Skip Navigation LinksHome > May 2013 - Volume 8 - Issue 3 > Vaccine and immunotherapeutic interventions
Current Opinion in HIV & AIDS:
doi: 10.1097/COH.0b013e32835fd5cd
STATE OF HIV CURE: Edited by Francoise Barre-Sinoussi and Michael M. Lederman

Vaccine and immunotherapeutic interventions

Pantaleo, Giuseppea; Lévy, Yvesb

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Abstract

Purpose of review: As we enter the fourth decade in HIV epidemic, advances in understanding HIV pathogenesis and development of potent and safer antiretroviral drugs have been spectacular. More than 30 antiviral drugs have been registered and the impact of combination antiviral therapy on morbidity and mortality has been dramatic. However, despite long-term virus suppression, HIV invariably rebounds after interruption of therapy. Long-term antiviral therapy does not cure HIV infection nor does it induce restoration/development of virus-specific immune responses capable of controlling HIV replication. Therefore, development of immune-based interventions is needed to restore effective defenses that can lead to HIV functional cure and ultimately eradication.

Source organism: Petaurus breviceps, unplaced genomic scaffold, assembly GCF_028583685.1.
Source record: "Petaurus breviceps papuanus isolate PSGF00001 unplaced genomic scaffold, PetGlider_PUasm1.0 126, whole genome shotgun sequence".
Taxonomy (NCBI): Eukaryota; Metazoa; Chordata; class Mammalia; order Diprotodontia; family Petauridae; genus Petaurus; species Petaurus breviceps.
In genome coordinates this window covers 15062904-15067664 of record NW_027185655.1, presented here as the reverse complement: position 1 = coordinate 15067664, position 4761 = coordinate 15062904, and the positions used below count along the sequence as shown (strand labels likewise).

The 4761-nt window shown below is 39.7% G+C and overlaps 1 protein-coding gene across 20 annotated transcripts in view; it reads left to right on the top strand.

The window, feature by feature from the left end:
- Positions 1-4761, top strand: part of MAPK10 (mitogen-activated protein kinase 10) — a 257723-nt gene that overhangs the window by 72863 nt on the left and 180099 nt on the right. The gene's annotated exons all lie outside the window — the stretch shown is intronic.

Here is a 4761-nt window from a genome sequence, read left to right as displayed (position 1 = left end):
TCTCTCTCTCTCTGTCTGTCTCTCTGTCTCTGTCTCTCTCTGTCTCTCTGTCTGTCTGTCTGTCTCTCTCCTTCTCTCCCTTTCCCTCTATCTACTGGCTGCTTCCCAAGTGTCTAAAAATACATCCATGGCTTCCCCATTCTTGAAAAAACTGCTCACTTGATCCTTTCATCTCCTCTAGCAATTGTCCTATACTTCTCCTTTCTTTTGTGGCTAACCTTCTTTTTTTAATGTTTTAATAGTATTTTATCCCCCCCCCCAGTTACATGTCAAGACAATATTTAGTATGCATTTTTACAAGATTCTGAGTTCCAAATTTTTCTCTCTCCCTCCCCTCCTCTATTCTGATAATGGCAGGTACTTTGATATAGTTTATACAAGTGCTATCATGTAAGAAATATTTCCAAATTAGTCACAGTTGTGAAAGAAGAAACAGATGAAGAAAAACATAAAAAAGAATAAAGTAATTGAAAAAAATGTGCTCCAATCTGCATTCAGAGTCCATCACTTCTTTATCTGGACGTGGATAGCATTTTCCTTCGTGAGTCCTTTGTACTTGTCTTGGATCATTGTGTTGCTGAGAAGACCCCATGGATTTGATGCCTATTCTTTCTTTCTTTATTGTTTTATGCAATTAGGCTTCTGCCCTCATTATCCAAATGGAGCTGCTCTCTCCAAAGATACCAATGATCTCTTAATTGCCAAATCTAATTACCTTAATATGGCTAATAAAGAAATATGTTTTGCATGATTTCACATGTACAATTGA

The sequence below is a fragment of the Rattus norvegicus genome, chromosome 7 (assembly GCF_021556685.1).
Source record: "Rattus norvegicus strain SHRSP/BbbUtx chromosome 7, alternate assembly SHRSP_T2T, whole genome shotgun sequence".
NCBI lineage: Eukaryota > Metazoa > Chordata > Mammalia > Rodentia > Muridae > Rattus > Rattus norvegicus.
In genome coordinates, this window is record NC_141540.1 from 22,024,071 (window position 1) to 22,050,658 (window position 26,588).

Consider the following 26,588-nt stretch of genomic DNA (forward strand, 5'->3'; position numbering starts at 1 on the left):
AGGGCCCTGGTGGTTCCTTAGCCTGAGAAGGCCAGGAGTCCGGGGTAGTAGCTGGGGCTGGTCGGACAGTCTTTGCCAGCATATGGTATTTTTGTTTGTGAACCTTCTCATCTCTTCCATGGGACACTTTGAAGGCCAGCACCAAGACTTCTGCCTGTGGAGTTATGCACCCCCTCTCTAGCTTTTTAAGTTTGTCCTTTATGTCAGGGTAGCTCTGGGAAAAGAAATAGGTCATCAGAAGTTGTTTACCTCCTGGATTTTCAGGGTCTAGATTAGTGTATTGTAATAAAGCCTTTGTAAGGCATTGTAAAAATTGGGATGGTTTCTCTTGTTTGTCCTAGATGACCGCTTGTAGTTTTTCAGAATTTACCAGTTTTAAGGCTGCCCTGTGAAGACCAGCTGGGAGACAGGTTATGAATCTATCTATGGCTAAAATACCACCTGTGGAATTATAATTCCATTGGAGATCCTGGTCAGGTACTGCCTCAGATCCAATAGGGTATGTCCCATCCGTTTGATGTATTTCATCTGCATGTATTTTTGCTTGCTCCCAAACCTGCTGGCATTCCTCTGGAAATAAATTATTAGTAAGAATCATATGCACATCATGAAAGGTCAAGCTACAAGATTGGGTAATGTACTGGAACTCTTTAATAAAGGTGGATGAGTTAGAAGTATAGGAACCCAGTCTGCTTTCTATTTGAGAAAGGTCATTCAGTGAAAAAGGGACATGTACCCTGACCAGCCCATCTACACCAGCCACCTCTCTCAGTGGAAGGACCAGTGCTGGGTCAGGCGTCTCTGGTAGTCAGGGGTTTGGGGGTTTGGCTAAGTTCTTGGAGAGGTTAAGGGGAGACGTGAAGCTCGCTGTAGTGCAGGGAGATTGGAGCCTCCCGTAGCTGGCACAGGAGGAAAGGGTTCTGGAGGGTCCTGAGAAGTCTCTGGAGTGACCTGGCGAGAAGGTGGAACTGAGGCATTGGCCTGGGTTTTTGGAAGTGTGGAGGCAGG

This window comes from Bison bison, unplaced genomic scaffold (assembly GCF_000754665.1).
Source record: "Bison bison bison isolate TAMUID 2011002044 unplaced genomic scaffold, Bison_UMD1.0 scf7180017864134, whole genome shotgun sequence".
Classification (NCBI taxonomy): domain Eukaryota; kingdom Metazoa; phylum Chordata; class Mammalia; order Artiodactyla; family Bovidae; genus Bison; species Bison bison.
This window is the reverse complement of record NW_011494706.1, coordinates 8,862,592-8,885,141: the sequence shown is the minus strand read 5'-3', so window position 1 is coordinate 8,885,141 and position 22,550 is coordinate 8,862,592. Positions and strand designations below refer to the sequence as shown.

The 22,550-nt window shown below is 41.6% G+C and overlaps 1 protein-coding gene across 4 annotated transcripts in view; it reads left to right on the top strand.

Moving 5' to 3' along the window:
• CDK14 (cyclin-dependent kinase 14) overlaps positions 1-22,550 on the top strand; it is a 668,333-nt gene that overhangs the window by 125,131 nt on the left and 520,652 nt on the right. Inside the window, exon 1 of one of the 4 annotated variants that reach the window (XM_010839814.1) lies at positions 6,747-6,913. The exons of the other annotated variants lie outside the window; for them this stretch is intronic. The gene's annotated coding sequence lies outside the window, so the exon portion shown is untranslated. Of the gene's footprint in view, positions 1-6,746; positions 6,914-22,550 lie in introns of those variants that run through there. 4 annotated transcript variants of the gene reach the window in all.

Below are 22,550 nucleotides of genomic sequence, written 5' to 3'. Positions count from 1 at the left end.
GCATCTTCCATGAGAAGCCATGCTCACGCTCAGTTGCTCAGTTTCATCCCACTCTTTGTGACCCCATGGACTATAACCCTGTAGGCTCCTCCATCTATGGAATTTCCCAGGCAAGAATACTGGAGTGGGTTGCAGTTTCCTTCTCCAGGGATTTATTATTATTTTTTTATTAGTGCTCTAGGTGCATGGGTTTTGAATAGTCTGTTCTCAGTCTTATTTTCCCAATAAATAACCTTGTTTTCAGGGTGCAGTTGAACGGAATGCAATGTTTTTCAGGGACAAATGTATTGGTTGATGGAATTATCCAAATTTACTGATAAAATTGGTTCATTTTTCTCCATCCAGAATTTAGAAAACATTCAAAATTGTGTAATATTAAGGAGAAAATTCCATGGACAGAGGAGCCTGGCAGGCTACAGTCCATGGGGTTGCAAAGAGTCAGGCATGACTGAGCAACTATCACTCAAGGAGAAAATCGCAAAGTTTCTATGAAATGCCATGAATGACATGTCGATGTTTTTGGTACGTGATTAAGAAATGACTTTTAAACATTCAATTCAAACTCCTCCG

Recent findings: Therapeutic vaccination and immune interventions that generate de-novo or that boost preexisting HIV-specific T-cell responses are being investigated as a potential means to achieve a ‘functional HIV cure’. One major hurdle in the quest of an HIV cure is control and elimination of the HIV latent reservoir. Several immune interventions that target the latent reservoir have been tried in recent years. In parallel, several therapeutic vaccination strategies have been developed and tested in early clinical studies. Recent encouraging studies show for the first time that vaccination can have an impact on HIV load.

Summary: This review summarizes the main immune interventions evaluated over the last years. Ways to improve them, as well as challenges in monitoring/evaluating effects of such strategies, are being discussed. In addition, clinical efficacy and potential clinical benefits of immunotherapeutic interventions are particularly difficult to measure. This review highlights current assays used and their shortcoming.

© 2013 Lippincott Williams & Wilkins, Inc.

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